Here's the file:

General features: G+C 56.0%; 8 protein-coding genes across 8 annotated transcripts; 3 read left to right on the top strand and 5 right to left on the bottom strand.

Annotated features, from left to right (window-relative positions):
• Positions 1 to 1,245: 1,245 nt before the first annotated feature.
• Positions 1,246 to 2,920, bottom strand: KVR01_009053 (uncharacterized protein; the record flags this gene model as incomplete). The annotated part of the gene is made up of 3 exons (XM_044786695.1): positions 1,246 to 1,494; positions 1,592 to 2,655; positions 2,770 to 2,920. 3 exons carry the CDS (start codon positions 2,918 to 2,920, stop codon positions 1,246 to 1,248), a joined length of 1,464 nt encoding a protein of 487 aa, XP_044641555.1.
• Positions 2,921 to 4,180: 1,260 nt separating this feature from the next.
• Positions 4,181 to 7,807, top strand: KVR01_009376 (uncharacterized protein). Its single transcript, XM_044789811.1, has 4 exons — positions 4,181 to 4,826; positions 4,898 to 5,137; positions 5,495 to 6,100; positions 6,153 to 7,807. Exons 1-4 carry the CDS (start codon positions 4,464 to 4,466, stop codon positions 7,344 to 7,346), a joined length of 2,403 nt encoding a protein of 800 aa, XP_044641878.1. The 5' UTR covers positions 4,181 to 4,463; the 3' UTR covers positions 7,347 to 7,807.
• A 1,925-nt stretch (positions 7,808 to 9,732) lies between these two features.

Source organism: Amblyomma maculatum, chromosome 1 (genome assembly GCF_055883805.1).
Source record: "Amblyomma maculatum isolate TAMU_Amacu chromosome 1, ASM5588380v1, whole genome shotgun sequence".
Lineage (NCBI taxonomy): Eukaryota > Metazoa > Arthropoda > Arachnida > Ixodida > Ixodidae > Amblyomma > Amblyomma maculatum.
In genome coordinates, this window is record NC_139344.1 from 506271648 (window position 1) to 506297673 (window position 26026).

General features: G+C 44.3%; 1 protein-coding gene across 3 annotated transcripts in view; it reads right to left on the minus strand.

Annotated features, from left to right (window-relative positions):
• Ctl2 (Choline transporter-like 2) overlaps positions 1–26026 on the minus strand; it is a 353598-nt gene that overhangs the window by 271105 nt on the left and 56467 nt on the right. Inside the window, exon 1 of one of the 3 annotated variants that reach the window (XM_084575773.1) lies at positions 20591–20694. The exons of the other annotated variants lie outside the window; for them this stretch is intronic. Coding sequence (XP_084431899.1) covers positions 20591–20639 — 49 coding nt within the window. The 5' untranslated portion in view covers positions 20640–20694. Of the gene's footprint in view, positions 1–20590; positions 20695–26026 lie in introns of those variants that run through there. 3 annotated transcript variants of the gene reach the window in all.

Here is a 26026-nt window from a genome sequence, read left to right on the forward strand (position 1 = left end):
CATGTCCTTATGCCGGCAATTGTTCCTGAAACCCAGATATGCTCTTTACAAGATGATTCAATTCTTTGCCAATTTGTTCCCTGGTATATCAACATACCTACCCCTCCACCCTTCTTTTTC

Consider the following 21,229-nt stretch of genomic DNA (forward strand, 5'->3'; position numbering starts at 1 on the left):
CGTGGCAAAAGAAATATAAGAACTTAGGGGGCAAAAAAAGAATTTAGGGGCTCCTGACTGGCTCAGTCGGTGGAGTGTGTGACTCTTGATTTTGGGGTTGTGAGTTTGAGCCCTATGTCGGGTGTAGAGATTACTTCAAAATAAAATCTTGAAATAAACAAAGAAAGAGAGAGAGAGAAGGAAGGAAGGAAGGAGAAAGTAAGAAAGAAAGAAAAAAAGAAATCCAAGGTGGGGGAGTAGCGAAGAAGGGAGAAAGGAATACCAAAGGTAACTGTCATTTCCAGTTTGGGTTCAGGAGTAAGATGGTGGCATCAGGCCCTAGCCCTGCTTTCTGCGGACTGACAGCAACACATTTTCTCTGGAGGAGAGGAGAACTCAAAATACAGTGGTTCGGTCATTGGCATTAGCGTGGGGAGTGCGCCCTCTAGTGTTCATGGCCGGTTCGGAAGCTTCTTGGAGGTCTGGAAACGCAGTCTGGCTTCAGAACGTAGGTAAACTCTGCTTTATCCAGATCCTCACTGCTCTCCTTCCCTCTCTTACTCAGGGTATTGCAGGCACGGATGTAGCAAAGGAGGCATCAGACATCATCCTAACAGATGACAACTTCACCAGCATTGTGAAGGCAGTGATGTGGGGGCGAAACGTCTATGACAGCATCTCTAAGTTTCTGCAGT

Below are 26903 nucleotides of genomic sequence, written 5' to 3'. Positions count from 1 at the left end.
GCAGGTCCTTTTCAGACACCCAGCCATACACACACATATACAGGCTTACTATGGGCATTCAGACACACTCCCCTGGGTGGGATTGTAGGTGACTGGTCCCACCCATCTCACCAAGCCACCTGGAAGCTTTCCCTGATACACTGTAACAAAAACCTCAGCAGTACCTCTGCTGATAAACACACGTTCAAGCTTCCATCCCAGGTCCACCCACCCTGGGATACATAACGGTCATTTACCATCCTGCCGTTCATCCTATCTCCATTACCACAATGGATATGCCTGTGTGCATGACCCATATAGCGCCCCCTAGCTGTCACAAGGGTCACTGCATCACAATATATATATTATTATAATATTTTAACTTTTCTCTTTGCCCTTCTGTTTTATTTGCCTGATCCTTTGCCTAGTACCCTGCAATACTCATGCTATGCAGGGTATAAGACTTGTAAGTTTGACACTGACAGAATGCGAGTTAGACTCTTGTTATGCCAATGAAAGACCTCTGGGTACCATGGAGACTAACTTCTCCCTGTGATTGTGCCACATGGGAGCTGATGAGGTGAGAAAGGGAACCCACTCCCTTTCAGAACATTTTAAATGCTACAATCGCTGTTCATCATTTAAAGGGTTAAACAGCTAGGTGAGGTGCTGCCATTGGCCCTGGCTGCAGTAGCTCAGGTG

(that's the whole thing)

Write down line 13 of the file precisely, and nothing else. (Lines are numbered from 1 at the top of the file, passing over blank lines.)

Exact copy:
Annotated features, from left to right (window-relative positions):